Stertil-Koni’s FreedomLift is a flexible, heavy-duty 2-post lift with capability range from 16,000 lbs. to 30,000 lbs., depending on the model.
 - Photo courtesy of Stertil-Koni

Stertil-Koni’s FreedomLift is a flexible, heavy-duty 2-post lift with capability range from 16,000 lbs. to 30,000 lbs., depending on the model.

Photo courtesy of Stertil-Koni

Cooperative procurement is often seen as a time- and money-saving way to purchase government products, from vehicles and equipment to shop equipment. In fact, cooperative procurement is becoming more common among those buying vehicle lifts, according to lift suppliers.

“Our company has more government contracts than ever before and we are using co-ops more,” said Christine Bilz, government sales leader for Vehicle Service Group (VSG), the parent company of Rotary Lift.

“Without a co-op, a typical procurement for a large heavy-duty vehicle lift project can take anywhere between three months and seven months and tie up buyers, managers, and legal resources within the purchasing department,” said Stertil-Koni President Jean DellAmore. Cooperative procurement allows agencies to cut the procurement period by more than half.

What does that time cost government agencies? Steve Perlstein, president and government sales manager for Mohawk Lifts, said data from the procurement groups show that a simple procurement costs an agency more than $10,000, and a complex procurement much more.

“Given lifts have already been competitively bid and advertised on a national basis and the hard work has been done, procurement offices can save the $10,000 in actual costs of research; vendor interviews; writing, preparing, and mailing bids; analysis of the received bids; [and] responding to disgruntled vendors who don’t meet specs,” Perlstein said.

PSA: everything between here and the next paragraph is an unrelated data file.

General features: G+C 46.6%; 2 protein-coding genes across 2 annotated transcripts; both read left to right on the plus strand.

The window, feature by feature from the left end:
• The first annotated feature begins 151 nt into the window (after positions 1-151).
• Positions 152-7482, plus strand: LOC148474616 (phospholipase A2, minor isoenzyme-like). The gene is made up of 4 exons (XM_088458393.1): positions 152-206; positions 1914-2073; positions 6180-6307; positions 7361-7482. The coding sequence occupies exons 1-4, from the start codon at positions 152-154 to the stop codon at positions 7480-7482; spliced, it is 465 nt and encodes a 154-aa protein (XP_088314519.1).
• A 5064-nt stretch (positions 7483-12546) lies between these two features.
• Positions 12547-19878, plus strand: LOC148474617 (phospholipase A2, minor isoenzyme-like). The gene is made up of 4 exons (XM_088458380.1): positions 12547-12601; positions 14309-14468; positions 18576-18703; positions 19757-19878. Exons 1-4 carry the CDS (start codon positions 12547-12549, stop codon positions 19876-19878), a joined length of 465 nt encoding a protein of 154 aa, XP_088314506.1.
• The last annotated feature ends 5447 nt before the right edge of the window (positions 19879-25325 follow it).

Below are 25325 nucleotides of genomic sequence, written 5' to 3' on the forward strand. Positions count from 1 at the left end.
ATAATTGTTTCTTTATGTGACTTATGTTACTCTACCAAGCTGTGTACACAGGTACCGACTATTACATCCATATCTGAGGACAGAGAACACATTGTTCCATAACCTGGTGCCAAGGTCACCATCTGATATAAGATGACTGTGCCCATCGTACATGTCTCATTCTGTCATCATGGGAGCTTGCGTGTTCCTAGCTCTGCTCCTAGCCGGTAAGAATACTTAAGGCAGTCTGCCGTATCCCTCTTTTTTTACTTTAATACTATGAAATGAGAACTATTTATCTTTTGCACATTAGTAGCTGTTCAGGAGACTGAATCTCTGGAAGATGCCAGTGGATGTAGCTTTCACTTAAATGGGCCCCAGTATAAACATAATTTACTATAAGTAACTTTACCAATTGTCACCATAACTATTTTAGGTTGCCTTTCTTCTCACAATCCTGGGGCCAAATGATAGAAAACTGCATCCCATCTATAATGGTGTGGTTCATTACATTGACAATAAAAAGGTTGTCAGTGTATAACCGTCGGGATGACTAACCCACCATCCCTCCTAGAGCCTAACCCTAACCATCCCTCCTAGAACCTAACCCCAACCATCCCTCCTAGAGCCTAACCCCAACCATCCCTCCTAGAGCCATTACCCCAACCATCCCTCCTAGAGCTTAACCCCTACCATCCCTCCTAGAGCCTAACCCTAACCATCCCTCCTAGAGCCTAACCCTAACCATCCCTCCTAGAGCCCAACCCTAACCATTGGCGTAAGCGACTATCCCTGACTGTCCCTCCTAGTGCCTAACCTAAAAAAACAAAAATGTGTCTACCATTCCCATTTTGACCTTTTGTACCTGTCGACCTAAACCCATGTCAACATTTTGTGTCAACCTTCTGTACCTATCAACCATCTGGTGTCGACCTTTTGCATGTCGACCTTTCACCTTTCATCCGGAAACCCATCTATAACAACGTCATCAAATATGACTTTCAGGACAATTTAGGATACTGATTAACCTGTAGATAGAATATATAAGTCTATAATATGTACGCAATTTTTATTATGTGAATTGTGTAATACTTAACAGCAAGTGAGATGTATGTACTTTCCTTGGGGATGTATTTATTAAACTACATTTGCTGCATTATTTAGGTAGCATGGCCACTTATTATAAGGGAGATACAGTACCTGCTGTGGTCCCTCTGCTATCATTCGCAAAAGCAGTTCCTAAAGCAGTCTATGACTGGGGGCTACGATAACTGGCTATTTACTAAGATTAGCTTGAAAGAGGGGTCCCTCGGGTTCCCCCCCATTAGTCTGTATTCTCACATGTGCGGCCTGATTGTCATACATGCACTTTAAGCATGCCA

The growing popularity is partially due to limited government resources — as well as limited staffing, Bilz from VSG added.

“Government resources are getting tighter and some agencies don’t have enough personnel with the knowledge and background to understand the complexities of buying the needed equipment or products,” she explained. “Often, purchasing decisions need to be made quickly in order to maintain productivity and keep taxpayers’ dollars at work. That means there isn’t time for a long, intensive bidding process.”

Rotary Lift Mach Series wireless mobile column lifts are available in a wide range of lifting capacities to accommodate everything from light passenger vehicles to heavy-duty trucks and equipment.
 - Photo courtesy of VSG

Rotary Lift Mach Series wireless mobile column lifts are available in a wide range of lifting capacities to accommodate everything from light passenger vehicles to heavy-duty trucks and equipment.

Photo courtesy of VSG

Not Just Time Savings

In addition to saving time, Stertil-Koni’s DellAmore offered other reasons why government agencies are choosing to buy lifts using this route: the cooperative group has done the research of the vendor candidates for the products offered; it gives buyers freedom to choose the best product and best vendor; and buyers can choose the vendor they prefer based on their individual requirements.